A Fun Ride Through Shatner's World
WEB-EXCLUSIVE: William Shatner brings his one-man show to Segerstrom Center for the Arts.
Is it a wave or a particle? A question raised early in Shatner’s World: We Just Live In It by the short, plump, but amazingly spry man at center stage. He’s a few months shy of his 82nd birthday and it seems a relevant question one must ponder about the strange and unique career of William Shatner.
The 90-minute one-man show that made a brief stop at Segerstrom Hall January 17 was both a treat for his legion of fans and something of a curiosity for many of the center regulars who, presumably were not even close to being Trekkies and might not have known much more about Shatner than as Priceline pitchman.
Here is a guy who has taken far too much work just for the sake of being a working actor and in one sense undermined his image – and Shatner is hardly the first or last actor to do so – but has succeeded despite that.
A simple but effective staging with a giant screen at the center, in front of a star-light backdrop, a tall table and chair at each side, and the all-purpose optimization of a desk chair allowed Shatner to freely move as he regaled the audience with a mostly whimsical survey of his life, so far. There were his humble beginnings in Canada, his time as an understudy to buddy Christopher Plummer in a run of Henry V, his love of horses, his final embrace of the Captain Kirk character that has defined his career, his rock recordings, and even the bitterness some of his "Star Trek" co-stars have long held for him.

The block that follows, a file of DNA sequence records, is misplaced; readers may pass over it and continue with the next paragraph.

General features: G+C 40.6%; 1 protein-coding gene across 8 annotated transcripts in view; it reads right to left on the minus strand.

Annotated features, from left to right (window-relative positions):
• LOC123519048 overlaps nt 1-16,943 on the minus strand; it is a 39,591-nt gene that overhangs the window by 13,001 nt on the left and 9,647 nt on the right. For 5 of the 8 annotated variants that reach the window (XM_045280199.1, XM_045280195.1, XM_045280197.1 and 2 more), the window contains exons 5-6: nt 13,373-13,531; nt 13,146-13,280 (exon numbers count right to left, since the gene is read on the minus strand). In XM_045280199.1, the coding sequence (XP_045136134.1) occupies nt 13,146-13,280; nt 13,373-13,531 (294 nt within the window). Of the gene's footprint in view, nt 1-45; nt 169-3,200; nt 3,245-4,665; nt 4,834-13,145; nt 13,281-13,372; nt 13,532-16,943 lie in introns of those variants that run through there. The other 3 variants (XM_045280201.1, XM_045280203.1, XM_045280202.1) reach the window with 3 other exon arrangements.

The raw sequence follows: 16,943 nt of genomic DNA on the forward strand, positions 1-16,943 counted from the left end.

And it remains one of the trademarks – maybe even an engine of Shatner’s career that he seems impervious to personal criticism and even outright mockery. Part of the charm of Shatner’s World is his ability to acknowledge that he’s a bit of a ham and that he has certainly made mistakes along the way, but did so without any explicit apologies in the performance.
For the Trekkies and hipsters who love the ironic and kitschy cool of the actor, there probably wasn’t enough of Bill to go around. But for the uninitiated, it might have been an entryway into 21st century pop culture. For his part, Shatner is a gifted storyteller. He is funny and interesting and even damn near poignant in moments. So if his career is merely a particle and nothing more than an overblown inside joke, or a wave of star talent that has allowed him to come and go multiple times, evolve and persevere, is matter of perspective. But for 90 minutes, it was a pleasant surprise, a simple and charming diversion and a fun detour to a world called Shatner.